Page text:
In today’s information age, the clichéd old-school private detective has dropped their fedora and library card and turned to the Internet and investigative databases to gather intelligence.
Although this approach has tremendous value for its speed, cost effectiveness and ability to broadly search a wide variety of records, relying on the Internet and database records has exposed inconsistent and erroneous information.
We have found the most effective and thorough way to gather intelligence is to utilize a multi-pronged investigative approach. The key to this investigative approach is to identify mutually supporting information from various disparate sources to gather a more accurate, comprehensive and complete picture.
As noted in the diagram above, we utilize three distinct approaches to gather information:
- Online Sources: Proprietary databases and online sources offer a quick, easy and cost effective way to aggregate information.
- Source-Based Information: Online sources are quick and easy, but if you want to obtain more in-depth information on facts and information, there’s no better place to go than the source.
- “Human” Intelligence: Includes information which may not be obtained elsewhere including from interviews, surveillance or dumpster diving.
Each approach provides its own benefits and risks, but when used collaboratively, they provide the best opportunity to uncover critical information.
Examples of This Investigative Approach Uncovering Critical Information
- A review of state securities regulators records disclosed that a candidate at an international investment bank was the subject of an ongoing criminal probe in South America. This information was not available through FINRA’s BrokerCheck system which is available on the Internet.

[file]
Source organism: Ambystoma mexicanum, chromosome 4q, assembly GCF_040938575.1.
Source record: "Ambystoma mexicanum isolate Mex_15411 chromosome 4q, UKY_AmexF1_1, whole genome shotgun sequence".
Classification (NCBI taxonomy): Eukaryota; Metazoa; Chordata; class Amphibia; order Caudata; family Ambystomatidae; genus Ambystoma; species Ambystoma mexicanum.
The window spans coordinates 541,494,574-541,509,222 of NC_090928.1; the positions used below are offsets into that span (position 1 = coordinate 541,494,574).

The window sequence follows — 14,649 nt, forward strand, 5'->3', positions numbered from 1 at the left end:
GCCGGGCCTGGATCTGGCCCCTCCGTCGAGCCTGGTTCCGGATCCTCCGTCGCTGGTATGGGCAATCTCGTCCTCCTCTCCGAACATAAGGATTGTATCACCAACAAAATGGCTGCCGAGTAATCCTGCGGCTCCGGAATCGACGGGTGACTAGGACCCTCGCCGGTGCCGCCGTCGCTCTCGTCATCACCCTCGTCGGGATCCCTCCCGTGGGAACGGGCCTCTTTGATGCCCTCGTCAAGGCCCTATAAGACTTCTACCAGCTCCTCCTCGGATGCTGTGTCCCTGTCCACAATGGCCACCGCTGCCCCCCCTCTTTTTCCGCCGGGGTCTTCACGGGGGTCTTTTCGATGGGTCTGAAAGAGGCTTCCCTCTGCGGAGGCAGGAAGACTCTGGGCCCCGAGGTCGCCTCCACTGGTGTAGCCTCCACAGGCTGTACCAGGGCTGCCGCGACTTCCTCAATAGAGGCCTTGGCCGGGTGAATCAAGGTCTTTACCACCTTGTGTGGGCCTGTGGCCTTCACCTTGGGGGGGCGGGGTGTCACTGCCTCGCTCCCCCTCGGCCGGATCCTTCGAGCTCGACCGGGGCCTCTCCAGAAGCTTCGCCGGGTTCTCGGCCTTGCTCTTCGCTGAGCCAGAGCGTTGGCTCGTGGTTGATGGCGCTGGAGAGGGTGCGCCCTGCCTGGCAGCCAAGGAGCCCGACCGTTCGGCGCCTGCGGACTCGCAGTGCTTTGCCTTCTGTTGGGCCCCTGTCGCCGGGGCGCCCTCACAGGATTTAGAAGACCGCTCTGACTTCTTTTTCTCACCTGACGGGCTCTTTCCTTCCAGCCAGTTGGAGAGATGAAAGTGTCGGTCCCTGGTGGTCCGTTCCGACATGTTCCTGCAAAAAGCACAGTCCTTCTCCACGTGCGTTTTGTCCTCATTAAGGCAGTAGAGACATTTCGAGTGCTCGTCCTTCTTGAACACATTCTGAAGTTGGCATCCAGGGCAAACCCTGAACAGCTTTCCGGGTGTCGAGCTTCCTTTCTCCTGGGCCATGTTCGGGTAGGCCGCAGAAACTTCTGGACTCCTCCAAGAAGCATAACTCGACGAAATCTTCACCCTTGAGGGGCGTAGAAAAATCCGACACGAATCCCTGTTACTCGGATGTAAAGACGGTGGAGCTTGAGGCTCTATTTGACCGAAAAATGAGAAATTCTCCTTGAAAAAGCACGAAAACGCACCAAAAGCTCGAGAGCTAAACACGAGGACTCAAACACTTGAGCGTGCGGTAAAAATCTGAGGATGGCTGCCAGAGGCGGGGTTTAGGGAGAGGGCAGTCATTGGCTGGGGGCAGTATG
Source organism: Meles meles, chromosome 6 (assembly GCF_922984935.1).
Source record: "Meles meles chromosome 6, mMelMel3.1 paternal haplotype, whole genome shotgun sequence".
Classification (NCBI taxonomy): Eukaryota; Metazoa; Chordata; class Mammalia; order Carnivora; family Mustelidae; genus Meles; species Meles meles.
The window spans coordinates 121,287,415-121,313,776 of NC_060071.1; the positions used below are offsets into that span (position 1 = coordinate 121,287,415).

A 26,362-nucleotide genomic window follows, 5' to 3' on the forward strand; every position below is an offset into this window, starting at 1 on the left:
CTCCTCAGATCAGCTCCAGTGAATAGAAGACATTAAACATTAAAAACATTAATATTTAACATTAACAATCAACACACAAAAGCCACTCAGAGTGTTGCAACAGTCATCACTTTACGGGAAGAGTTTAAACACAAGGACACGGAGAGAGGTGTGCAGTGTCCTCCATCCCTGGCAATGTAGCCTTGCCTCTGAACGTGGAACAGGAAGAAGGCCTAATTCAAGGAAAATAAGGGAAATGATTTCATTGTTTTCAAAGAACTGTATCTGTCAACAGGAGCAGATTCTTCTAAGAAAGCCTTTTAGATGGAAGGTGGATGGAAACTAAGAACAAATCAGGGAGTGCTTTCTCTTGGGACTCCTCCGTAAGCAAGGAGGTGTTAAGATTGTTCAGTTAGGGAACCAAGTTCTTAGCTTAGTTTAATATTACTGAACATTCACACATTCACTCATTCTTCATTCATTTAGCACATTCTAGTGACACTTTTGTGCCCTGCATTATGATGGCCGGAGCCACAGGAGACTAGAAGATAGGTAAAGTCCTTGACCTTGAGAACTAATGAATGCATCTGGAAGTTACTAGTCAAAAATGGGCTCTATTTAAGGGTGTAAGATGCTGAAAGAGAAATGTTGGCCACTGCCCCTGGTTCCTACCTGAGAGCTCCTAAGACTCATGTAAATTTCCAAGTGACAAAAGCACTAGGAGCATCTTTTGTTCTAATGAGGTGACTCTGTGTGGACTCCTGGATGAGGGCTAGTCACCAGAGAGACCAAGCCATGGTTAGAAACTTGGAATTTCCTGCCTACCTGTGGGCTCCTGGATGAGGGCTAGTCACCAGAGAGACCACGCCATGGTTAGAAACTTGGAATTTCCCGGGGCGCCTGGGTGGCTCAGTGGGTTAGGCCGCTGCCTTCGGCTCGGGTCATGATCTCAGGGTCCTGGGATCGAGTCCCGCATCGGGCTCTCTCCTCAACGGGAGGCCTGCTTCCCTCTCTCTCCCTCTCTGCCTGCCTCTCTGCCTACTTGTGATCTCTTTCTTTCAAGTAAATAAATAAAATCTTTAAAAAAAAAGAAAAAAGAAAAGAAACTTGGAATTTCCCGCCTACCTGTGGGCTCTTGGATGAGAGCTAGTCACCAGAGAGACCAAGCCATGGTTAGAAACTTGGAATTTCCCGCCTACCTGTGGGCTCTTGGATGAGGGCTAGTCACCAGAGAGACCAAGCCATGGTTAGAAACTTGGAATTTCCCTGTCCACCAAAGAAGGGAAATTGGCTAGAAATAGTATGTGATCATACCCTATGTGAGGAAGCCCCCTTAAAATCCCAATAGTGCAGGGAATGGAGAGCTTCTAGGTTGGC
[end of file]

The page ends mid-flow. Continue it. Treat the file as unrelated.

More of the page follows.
- Database searches through criminal record repositories and database records did not identify any criminal record information on the subject of a background investigation, but a review of records at the local courthouse disclosed that the individual had been previously arrested for battery. The record was not identified through other sources because the name was misspelled when the court provided the information to the outside sources and database providers.
- An investigation into one of the main principals of an acquisition target did not identify any risk-relevant issues in open-source records, but interviews with former employees disclosed that two former secretaries had previously made allegations of sexual misconduct. These allegations did not show up in the public record because charges had not been formally filed.
- Four days of surveillance did not reveal any activity for an individual who was allegedly disabled and unable to work, but additional research identified that the individual had set up a corporation in New York and research later disclosed that the individual was running an Internet consulting business out of their house.
There Is No “One-Size Fits All” Approach
This investigative approach does not detract from the value of the information obtained from any one of the three distinct areas. In fact, in certain cases, using only one of the three approaches may be the most effective route to accomplishing the case objective. However, using this three-pronged approach gives a private detective multiple weapons to identify fact-based information and overcomes potential problems and/or risks which may be inherent in only focusing on one area of investigation.
This is not a ground-breaking approach, but in today’s Internet age people tend to rely too much on quick and easy solutions.
For any private detective, gathering as much intelligence and information as you can from various sources can ultimately lead to making better decisions and ultimately reaching the client’s case objective.